As the temperature hovers around a hundred day after day I begin to reflect back to the year 1953. It was so hot that summer that everything dried up. I remember how dry the grass in the yard was even the weeds in the garden were brown. When the blackberries were ripe Frank and I would get up at the break of day to go pick berries. For some reason I thought I just had to make jar after jar of blackberry jelly even though no one in our family cared for jelly of any kind. Frank would say, "You can always give it away." When we got back from the berry patch Frank would go to work and I would go to work in the hot kitchen. We would trade some of the blackberry jelly for Frank’s sister Lucille’s apricot jam. She lived in California and had apricot trees and we had wild blackberries free for the picking. They didn’t care for the apricot and we didn’t care for the blackberry. I say we made a pretty good trade as the jam was in quarts and the jelly in pints. Then I think about it and I am not so sure. We had to brave all the chiggers and it takes longer to wash, look, cook, and strain the berries. Not only all that but I also had to brave the heat of Arkansas, a hot kitchen, and stained hands. This was before nice cool kitchens.

When we built our first house (Frank and his Dad built it) we didn’t know about insulation nor had we ever heard about central air condition and not only that we didn’t even own a fan. Rich people had attic fans, later on people began to get window water coolers. The Hugharts just braved the heat.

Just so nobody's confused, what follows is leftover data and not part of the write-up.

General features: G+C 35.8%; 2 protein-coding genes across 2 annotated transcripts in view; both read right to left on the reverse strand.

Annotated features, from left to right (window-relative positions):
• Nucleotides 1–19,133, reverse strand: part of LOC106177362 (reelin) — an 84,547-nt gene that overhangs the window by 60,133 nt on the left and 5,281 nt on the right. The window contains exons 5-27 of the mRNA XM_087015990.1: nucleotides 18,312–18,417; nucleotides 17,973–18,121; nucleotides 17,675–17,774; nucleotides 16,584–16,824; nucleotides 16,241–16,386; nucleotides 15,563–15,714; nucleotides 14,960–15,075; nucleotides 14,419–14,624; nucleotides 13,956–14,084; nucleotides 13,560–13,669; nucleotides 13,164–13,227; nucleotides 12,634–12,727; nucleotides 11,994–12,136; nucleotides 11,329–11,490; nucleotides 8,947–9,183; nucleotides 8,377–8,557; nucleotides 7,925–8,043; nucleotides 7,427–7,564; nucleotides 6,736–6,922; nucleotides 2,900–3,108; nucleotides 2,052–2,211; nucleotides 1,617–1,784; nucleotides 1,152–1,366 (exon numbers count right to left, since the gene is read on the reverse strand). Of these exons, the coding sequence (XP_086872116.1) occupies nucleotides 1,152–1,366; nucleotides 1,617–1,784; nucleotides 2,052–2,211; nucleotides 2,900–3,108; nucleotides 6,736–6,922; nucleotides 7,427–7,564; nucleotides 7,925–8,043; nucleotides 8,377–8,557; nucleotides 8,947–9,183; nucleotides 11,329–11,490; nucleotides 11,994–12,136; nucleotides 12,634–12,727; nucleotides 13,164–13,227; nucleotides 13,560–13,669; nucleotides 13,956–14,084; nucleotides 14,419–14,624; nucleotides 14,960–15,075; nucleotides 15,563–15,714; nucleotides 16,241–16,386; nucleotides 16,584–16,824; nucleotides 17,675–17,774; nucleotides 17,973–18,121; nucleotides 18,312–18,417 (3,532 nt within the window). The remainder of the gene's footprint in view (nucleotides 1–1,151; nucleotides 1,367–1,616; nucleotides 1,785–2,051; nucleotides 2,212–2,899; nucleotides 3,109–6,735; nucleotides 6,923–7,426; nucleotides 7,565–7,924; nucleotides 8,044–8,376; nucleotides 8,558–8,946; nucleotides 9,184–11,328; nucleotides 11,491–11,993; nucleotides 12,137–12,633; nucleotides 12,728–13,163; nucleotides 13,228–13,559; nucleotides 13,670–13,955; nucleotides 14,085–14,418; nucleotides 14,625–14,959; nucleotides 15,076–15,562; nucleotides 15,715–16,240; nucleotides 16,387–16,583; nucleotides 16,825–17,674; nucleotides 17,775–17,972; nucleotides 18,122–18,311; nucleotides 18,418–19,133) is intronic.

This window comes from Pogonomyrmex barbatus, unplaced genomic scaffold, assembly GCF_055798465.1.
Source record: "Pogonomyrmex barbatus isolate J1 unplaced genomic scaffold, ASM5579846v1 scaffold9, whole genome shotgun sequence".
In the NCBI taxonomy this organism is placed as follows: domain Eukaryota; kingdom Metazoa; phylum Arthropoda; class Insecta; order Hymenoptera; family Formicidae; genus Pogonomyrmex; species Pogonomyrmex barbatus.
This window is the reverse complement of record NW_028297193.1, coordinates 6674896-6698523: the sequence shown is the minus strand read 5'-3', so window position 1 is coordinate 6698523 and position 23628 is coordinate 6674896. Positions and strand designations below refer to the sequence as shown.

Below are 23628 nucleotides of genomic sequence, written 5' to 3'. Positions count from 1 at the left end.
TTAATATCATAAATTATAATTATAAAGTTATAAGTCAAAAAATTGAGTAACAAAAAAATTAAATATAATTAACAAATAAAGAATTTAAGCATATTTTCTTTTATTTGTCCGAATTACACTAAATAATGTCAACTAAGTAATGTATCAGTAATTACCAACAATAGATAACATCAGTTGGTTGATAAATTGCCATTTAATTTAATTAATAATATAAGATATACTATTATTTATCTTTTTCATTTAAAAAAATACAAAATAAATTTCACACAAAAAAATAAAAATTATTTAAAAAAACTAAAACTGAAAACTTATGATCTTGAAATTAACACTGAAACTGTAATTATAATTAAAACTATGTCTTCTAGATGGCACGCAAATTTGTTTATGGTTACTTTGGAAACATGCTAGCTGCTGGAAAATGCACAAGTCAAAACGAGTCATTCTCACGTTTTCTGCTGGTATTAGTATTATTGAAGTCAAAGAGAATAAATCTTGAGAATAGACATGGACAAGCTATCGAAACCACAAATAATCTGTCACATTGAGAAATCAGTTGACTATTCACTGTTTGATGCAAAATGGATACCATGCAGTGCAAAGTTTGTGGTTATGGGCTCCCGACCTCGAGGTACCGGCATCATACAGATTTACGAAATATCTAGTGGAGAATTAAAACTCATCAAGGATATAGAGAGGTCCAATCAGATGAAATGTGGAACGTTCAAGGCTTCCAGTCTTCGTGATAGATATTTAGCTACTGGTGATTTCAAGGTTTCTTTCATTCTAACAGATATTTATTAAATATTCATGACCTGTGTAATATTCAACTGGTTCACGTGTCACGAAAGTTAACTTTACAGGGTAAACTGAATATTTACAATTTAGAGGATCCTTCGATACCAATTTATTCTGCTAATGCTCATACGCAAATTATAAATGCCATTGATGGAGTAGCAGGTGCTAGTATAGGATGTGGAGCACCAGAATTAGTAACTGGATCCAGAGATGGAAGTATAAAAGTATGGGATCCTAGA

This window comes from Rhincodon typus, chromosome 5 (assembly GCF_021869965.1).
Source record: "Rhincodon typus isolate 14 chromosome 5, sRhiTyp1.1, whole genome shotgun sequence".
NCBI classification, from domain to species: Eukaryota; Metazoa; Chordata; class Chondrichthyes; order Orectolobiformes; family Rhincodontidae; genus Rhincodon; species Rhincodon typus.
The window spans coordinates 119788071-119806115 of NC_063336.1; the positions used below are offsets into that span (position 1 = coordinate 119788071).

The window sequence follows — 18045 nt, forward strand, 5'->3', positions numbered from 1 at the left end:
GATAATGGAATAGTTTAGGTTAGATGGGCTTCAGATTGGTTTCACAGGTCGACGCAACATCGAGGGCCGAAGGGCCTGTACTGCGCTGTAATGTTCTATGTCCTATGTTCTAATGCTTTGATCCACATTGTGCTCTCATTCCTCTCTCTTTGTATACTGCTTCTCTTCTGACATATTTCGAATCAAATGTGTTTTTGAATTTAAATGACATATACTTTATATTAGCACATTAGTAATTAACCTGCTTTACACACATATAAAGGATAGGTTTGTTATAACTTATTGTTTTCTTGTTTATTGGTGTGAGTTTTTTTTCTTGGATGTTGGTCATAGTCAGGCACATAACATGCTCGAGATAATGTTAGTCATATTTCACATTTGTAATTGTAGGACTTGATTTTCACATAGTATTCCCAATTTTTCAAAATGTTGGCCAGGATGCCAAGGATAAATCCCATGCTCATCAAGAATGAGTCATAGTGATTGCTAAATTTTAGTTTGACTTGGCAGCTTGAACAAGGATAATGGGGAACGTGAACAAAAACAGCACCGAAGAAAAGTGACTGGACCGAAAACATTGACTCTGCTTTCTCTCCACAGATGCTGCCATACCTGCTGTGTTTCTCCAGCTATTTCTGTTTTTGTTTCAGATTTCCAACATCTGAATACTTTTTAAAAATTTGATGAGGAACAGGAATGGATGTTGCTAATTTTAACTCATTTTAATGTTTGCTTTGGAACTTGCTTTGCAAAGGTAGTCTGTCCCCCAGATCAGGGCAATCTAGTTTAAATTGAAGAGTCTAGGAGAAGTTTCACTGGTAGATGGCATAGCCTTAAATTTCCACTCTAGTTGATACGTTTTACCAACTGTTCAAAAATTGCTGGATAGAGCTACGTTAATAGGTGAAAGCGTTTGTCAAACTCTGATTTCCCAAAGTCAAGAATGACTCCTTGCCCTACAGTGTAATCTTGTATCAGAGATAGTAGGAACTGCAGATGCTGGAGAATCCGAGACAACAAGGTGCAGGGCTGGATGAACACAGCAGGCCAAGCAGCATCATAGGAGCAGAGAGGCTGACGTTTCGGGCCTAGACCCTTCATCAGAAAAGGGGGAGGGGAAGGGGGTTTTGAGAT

For years I had dreamed of owning a Heirloom bedspread so in June I braved the heat to pick Bosenberries at Lavaca. I would get up early catch a ride in a truck going to the berry patch. At that time highway 96 was only a gravel road. I can tell you for sure it was a dusty road. After picking all morning, being hot and sweaty riding in the back of a truck over that dusty road one would look as if they had been working in the coal mines instead of a berry patch. But, oh, it was worth it when I got to buy my new bedspread. Not only the spread but new curtains for the bed room. I was so proud.

In the hot, hot of the summer, after canning all morning the house was really hot. In the afternoon I would lie down with Connie, who at that time was about nine months old, to get her to sleep. As our bedroom was on the south east side of the house there seemed to be a breeze most of the time. Not a cool breeze but at least a breeze. One afternoon I went to sleep before Connie. When I woke up there in the middle of the bed was a pile of string. She had found one of the knots on the spread and started pulling. It was like unraveling a knitted sweater. She had unraveled most of the middle of my beautiful bed spread that I had dreamed of owning and worked so hard to get. Have I ever forgiven her?? I’m not too sure although I had not thought about it for years until the heat of summer 2013. That was sixty years ago.

As there is no longer Bosenberries growing in Lavaca to pick I don’t own a heirloom bed spread. I may not own a Heirloom bedspread but I do have a cool house so I will try to forgive my child for pulling the string on my new spread although she was only nine months old it may be hard. I guess I can as the spread I have on my bed now she gave to me. I think she might feel just a little guilt of pulling a string sixty years ago.

I read this to Connie and she said, "Oh, Mother, I feel so sad about that I may not be able to sleep tonight." I assured her she was forgiven.